RICHMOND, Va. – Two of fallen NFL star Michael Vick's co-defendants were sentenced Friday to 18 months and 21 months in prison on federal dogfighting conspiracy charges.
Quanis Phillips of Atlanta and Purnell Peace of Virginia Beach could have received up to five years in prison — the same maximum Vick faces when he is sentenced Dec. 10.
Peace, Phillips and Tony Taylor of Hampton pleaded guilty last summer and agreed to testify against Vick, prompting the suspended Atlanta Falcons quarterback to enter his own plea agreement a few days later. Taylor will be sentenced Dec. 14.
Peace was sentenced to 18 months and Phillips to 21 months.
"You may have thought this was sporting, but it was very callous and cruel," U.S. District Judge Henry Hudson told Phillips.
Sentencing guidelines called for punishments of 12 to 18 months for Peace and 18 to 24 months for Phillips, who has a more extensive criminal record.
Prosecutors recommended sentences at the low end of the range because of the co-defendants' cooperation. But Hudson said he felt sentences on the high end of the range were appropriate because of the nature of the crime.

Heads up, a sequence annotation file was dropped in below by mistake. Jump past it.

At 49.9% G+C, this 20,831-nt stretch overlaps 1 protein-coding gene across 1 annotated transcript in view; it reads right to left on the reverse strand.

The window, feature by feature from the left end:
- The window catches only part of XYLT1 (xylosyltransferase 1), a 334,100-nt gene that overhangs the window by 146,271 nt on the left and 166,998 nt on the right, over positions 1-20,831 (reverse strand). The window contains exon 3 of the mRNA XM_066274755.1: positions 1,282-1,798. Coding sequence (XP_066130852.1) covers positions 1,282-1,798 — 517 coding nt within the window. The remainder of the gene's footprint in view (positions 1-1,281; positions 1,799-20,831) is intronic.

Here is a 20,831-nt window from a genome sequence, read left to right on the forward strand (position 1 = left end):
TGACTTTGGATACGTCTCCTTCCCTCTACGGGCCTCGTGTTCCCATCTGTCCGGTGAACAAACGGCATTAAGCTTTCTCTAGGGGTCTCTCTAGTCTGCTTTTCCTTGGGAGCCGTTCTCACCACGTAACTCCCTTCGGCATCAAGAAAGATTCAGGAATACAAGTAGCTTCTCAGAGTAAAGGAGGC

Hudson told Peace that he was concerned because a pre-sentencing report quoted Peace as saying he saw he nothing wrong with dogfighting.
All four men also face state charges.
According to court papers, Vick financed virtually the entire "Bad Newz Kennels" dogfighting enterprise at his 15-acre property in Surry County in rural southeastern Virginia and participated in executing several underperforming dogs by drowning, hanging and other means.
Vick publicly apologized for his role in the dogfighting operation and turned himself in Nov. 19 to begin serving his prison term early. He is being held in a state jail in Warsaw, Va.
The case began in April when a drug investigation of a Vick relative led authorities to the Surry County property, where they found dozens of pit bulls and an assortment of dogfighting paraphernalia.